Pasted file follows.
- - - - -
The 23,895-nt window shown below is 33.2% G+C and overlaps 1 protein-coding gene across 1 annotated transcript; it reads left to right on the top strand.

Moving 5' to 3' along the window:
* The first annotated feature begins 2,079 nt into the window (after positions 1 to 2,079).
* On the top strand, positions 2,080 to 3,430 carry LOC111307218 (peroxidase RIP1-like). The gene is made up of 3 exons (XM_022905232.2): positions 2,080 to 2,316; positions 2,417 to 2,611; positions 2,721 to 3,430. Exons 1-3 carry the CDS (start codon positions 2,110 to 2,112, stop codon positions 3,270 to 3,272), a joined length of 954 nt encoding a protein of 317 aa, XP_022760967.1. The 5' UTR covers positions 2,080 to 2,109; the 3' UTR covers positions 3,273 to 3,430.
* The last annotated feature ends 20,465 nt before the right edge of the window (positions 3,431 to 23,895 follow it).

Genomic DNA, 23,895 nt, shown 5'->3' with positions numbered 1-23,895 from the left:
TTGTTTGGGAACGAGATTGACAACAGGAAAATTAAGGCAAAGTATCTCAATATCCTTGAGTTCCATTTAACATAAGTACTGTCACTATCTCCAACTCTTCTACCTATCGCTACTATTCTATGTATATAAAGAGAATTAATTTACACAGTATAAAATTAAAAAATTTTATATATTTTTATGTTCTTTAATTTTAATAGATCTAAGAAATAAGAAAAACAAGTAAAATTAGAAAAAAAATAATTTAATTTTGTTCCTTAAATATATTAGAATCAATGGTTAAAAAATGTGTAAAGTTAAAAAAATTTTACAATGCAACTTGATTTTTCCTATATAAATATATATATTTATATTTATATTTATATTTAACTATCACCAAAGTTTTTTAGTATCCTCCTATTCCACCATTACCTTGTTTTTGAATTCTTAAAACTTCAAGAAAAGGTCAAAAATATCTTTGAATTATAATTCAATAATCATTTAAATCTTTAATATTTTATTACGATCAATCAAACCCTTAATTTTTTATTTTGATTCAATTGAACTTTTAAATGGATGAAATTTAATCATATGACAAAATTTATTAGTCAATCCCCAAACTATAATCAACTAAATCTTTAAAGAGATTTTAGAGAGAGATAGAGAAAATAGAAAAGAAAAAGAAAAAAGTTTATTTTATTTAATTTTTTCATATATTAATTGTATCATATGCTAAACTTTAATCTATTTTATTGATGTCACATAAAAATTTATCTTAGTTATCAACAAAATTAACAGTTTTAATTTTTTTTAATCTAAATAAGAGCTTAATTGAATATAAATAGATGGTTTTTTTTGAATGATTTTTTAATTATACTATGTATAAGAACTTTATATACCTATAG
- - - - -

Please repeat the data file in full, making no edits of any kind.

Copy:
The 23,895-nt window shown below is 33.2% G+C and overlaps 1 protein-coding gene across 1 annotated transcript; it reads left to right on the top strand.

Moving 5' to 3' along the window:
* The first annotated feature begins 2,079 nt into the window (after positions 1 to 2,079).
* On the top strand, positions 2,080 to 3,430 carry LOC111307218 (peroxidase RIP1-like). The gene is made up of 3 exons (XM_022905232.2): positions 2,080 to 2,316; positions 2,417 to 2,611; positions 2,721 to 3,430. Exons 1-3 carry the CDS (start codon positions 2,110 to 2,112, stop codon positions 3,270 to 3,272), a joined length of 954 nt encoding a protein of 317 aa, XP_022760967.1. The 5' UTR covers positions 2,080 to 2,109; the 3' UTR covers positions 3,273 to 3,430.
* The last annotated feature ends 20,465 nt before the right edge of the window (positions 3,431 to 23,895 follow it).

Genomic DNA, 23,895 nt, shown 5'->3' with positions numbered 1-23,895 from the left:
TTGTTTGGGAACGAGATTGACAACAGGAAAATTAAGGCAAAGTATCTCAATATCCTTGAGTTCCATTTAACATAAGTACTGTCACTATCTCCAACTCTTCTACCTATCGCTACTATTCTATGTATATAAAGAGAATTAATTTACACAGTATAAAATTAAAAAATTTTATATATTTTTATGTTCTTTAATTTTAATAGATCTAAGAAATAAGAAAAACAAGTAAAATTAGAAAAAAAATAATTTAATTTTGTTCCTTAAATATATTAGAATCAATGGTTAAAAAATGTGTAAAGTTAAAAAAATTTTACAATGCAACTTGATTTTTCCTATATAAATATATATATTTATATTTATATTTATATTTAACTATCACCAAAGTTTTTTAGTATCCTCCTATTCCACCATTACCTTGTTTTTGAATTCTTAAAACTTCAAGAAAAGGTCAAAAATATCTTTGAATTATAATTCAATAATCATTTAAATCTTTAATATTTTATTACGATCAATCAAACCCTTAATTTTTTATTTTGATTCAATTGAACTTTTAAATGGATGAAATTTAATCATATGACAAAATTTATTAGTCAATCCCCAAACTATAATCAACTAAATCTTTAAAGAGATTTTAGAGAGAGATAGAGAAAATAGAAAAGAAAAAGAAAAAAGTTTATTTTATTTAATTTTTTCATATATTAATTGTATCATATGCTAAACTTTAATCTATTTTATTGATGTCACATAAAAATTTATCTTAGTTATCAACAAAATTAACAGTTTTAATTTTTTTTAATCTAAATAAGAGCTTAATTGAATATAAATAGATGGTTTTTTTTGAATGATTTTTTAATTATACTATGTATAAGAACTTTATATACCTATAG